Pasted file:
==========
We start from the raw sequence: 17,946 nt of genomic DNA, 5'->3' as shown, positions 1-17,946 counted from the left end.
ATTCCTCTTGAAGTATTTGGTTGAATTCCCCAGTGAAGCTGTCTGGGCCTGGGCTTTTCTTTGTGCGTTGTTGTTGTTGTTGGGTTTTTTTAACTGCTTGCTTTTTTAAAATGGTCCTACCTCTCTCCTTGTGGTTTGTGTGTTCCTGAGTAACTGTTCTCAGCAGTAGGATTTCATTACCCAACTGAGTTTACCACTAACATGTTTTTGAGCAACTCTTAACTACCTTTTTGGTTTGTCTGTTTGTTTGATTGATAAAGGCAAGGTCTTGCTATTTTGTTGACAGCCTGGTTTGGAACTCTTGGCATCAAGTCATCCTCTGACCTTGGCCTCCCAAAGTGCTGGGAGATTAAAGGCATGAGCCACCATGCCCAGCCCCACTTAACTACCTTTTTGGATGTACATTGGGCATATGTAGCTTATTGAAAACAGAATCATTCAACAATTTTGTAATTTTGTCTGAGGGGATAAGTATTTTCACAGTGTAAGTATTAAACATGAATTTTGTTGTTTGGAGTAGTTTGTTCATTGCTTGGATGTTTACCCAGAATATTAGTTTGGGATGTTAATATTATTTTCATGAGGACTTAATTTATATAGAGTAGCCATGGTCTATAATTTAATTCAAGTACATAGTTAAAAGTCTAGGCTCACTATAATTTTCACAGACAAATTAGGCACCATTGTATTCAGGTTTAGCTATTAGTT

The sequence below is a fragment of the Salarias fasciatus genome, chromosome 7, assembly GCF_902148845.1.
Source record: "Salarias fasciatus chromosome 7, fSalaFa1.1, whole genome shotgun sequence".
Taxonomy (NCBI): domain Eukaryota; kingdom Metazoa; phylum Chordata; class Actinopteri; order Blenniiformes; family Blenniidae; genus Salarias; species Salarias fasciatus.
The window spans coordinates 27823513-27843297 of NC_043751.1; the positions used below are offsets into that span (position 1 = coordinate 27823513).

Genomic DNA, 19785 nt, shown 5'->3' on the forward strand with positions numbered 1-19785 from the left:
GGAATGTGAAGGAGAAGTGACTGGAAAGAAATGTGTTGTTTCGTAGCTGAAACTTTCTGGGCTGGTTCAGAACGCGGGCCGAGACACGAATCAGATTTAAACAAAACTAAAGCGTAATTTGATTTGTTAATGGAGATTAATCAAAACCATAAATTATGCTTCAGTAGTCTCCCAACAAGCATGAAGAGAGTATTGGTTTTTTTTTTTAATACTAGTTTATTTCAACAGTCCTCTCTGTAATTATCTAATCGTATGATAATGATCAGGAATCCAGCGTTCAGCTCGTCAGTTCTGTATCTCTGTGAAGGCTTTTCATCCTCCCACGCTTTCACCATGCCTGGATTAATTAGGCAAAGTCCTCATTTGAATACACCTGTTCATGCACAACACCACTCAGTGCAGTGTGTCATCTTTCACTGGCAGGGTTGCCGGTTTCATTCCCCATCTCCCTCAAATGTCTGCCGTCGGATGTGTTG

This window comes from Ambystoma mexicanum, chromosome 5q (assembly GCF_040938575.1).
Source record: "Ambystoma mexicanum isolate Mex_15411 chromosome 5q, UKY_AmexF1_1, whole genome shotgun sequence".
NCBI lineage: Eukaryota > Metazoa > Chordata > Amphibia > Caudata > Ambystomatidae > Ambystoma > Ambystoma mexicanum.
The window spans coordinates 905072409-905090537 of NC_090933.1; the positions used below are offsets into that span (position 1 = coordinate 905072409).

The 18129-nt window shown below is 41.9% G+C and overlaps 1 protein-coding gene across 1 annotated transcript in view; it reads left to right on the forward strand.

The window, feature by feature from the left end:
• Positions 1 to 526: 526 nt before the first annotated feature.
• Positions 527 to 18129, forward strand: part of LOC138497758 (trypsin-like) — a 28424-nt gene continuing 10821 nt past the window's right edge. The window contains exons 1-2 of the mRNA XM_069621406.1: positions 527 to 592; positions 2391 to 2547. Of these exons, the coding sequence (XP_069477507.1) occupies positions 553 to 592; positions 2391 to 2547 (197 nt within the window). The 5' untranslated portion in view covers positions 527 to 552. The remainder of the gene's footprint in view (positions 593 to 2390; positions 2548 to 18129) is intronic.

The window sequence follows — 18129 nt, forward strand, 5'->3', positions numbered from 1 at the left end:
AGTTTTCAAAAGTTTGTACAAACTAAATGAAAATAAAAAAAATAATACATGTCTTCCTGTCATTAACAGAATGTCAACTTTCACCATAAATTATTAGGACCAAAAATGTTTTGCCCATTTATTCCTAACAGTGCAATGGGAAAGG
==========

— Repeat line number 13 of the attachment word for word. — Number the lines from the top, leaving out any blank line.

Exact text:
The 18129-nt window shown below is 41.9% G+C and overlaps 1 protein-coding gene across 1 annotated transcript in view; it reads left to right on the forward strand.